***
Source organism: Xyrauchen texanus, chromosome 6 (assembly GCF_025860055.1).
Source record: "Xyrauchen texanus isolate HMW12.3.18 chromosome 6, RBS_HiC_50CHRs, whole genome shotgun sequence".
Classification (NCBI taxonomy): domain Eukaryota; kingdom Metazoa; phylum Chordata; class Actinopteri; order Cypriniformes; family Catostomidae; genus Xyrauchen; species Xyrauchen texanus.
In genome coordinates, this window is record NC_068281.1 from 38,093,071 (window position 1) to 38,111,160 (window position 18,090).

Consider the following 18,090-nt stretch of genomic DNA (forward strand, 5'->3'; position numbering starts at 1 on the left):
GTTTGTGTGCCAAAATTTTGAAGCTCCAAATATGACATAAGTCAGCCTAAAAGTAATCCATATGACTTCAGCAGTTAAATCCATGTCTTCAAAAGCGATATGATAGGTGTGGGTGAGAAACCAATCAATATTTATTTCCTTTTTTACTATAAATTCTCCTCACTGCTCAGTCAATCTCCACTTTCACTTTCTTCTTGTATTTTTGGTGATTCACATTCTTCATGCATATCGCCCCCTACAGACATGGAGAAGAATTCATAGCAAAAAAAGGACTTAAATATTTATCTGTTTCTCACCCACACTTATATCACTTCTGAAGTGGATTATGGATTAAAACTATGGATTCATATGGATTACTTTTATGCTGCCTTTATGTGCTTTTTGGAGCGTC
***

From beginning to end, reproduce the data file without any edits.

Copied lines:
Source organism: Xyrauchen texanus, chromosome 6 (assembly GCF_025860055.1).
Source record: "Xyrauchen texanus isolate HMW12.3.18 chromosome 6, RBS_HiC_50CHRs, whole genome shotgun sequence".
Classification (NCBI taxonomy): domain Eukaryota; kingdom Metazoa; phylum Chordata; class Actinopteri; order Cypriniformes; family Catostomidae; genus Xyrauchen; species Xyrauchen texanus.
In genome coordinates, this window is record NC_068281.1 from 38,093,071 (window position 1) to 38,111,160 (window position 18,090).

Consider the following 18,090-nt stretch of genomic DNA (forward strand, 5'->3'; position numbering starts at 1 on the left):
GTTTGTGTGCCAAAATTTTGAAGCTCCAAATATGACATAAGTCAGCCTAAAAGTAATCCATATGACTTCAGCAGTTAAATCCATGTCTTCAAAAGCGATATGATAGGTGTGGGTGAGAAACCAATCAATATTTATTTCCTTTTTTACTATAAATTCTCCTCACTGCTCAGTCAATCTCCACTTTCACTTTCTTCTTGTATTTTTGGTGATTCACATTCTTCATGCATATCGCCCCCTACAGACATGGAGAAGAATTCATAGCAAAAAAAGGACTTAAATATTTATCTGTTTCTCACCCACACTTATATCACTTCTGAAGTGGATTATGGATTAAAACTATGGATTCATATGGATTACTTTTATGCTGCCTTTATGTGCTTTTTGGAGCGTC